The Giving Talk

offering

Christendom has promoted church-giving to new heights in this enlightened century. Always a centerpiece of church devotion, church-giving in the 21st century has now been elevated into a virtuoso performance: justifying the pride of its adherents everywhere.

The best contemporary examples of the extraordinary lengths churches will go to, to coax their flocks into happily emptying their wallets are ably demonstrated by the weekly “Giving Talk” delivered in large Churches every Sunday.

For those of us who have yet to experience this delightful ritual firsthand; a short description is helpful. The Giving Talk is a veritable “sermon preceding the official sermon”. In the order of service, the Giving Talk comes immediately after the emotional highs of a rock-concert style worship. The speaker chosen to present the Giving Talk is no lightweight: they are as passionate, as articulate, and (inevitably) as lengthy as the preacher scheduled later that morning.

Unlike a sermon, the Giving Talk has but a single refrain: that is, to coax every listener to “dig deep” and “give generously” to the church. The speaker provides a continuous stream of persuasive arguments, anecdotes, maxims, and scripture references to make their point over and over again. To put it differently, the Giving Talk aims to persuade that: giving is good, giving to the church is better, and giving to the church right now is best – sayings that cannot be too often reiterated.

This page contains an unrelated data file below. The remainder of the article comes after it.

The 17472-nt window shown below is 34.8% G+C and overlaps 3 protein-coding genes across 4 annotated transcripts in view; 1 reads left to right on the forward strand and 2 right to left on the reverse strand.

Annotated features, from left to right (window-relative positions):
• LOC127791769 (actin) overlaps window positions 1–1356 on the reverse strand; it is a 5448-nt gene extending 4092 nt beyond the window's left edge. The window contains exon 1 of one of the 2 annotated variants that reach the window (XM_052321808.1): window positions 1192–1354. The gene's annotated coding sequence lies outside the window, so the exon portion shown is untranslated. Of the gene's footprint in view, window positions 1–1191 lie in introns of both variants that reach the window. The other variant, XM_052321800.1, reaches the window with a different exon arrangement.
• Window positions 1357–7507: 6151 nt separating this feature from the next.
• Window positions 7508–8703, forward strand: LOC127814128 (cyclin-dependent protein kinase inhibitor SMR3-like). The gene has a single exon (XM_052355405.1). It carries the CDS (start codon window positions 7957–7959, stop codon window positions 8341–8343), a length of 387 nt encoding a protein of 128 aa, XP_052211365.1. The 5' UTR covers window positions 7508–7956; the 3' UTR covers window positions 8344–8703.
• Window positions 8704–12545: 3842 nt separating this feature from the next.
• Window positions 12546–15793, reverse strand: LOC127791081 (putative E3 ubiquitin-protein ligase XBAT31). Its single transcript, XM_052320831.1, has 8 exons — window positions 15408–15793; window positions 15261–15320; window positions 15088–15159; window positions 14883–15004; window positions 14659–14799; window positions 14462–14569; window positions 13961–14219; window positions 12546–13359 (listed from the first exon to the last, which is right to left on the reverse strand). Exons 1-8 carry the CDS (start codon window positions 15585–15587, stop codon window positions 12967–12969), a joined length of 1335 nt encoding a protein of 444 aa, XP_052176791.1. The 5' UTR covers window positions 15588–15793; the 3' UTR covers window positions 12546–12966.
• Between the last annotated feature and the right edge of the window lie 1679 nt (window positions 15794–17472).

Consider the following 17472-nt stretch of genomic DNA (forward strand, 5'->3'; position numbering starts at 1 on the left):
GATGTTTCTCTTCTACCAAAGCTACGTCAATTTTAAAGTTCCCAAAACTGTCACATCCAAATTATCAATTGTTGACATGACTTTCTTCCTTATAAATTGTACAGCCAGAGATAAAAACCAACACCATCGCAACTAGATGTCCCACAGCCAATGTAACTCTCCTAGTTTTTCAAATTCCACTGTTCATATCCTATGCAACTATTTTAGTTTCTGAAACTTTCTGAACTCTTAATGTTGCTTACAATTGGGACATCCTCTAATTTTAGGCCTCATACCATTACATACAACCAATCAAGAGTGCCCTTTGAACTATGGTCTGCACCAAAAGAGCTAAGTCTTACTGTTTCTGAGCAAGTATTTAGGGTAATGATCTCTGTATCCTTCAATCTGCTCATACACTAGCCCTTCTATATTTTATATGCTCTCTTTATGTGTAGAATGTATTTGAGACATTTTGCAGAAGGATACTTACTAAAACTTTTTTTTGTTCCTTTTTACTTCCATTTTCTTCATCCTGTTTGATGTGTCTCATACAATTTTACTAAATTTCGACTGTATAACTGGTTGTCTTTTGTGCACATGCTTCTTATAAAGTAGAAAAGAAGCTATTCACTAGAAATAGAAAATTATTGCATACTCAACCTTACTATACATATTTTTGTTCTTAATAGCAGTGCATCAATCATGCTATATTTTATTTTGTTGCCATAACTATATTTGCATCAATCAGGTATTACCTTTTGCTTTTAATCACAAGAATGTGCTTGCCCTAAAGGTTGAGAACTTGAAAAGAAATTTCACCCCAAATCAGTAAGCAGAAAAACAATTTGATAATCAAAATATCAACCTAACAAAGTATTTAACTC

The Giving Talk is – of course – directly solely for the spiritual benefit of those who hear it. And so what if the church benefits materially, and that merely inadvertently? Great spiritual benefits are conferred upon the faithful hearers who separate themselves from filthy mammon by pouring whatever wealth they possess into church coffers for “the work of the kingdom”. This, at least, is the fevered assurance of the Giving Talk speaker: whose reiterated blessings kindle within the newly-shorn flock a warm, internal, charitable glow for having “done good”. And indeed: the larger the church bank balance becomes, the more good has been done; apparently. So we are solemnly promised.

Detractors have rather unkindly accused proponents of the Giving Talk of dressing up a “Greed is Good” message in Christian garb: disguising church cupidity behind a covering smoke-screen of platitudes, including: “doing God’s work”, “building God’s kingdom”, and other pious-sounding banalities. More heated accusations sometimes follow: that Giving Talks serve only to cultivate a parasitical class of churchmen living in comfortable idleness: whose days are divided between gossip and drinking coffee at others’ expense during alleged pastoral visits. But since such vituperative claims are clearly made only by the envious – they can be easily discounted. Besides: who dares contend that indisputable worldly success does not clearly show the sanction and approval of God Himself?

The Giving Talk is clearly here to stay: and is already the focal-point of denominations world-wide. Those wishing to themselves participate in such a congenial and wholesome experience need only attend a regular morning service at the largest church in their vicinity: although I recommmend that they first divest themselves of all loose change and credit cards, and leave their wallets behind at home.

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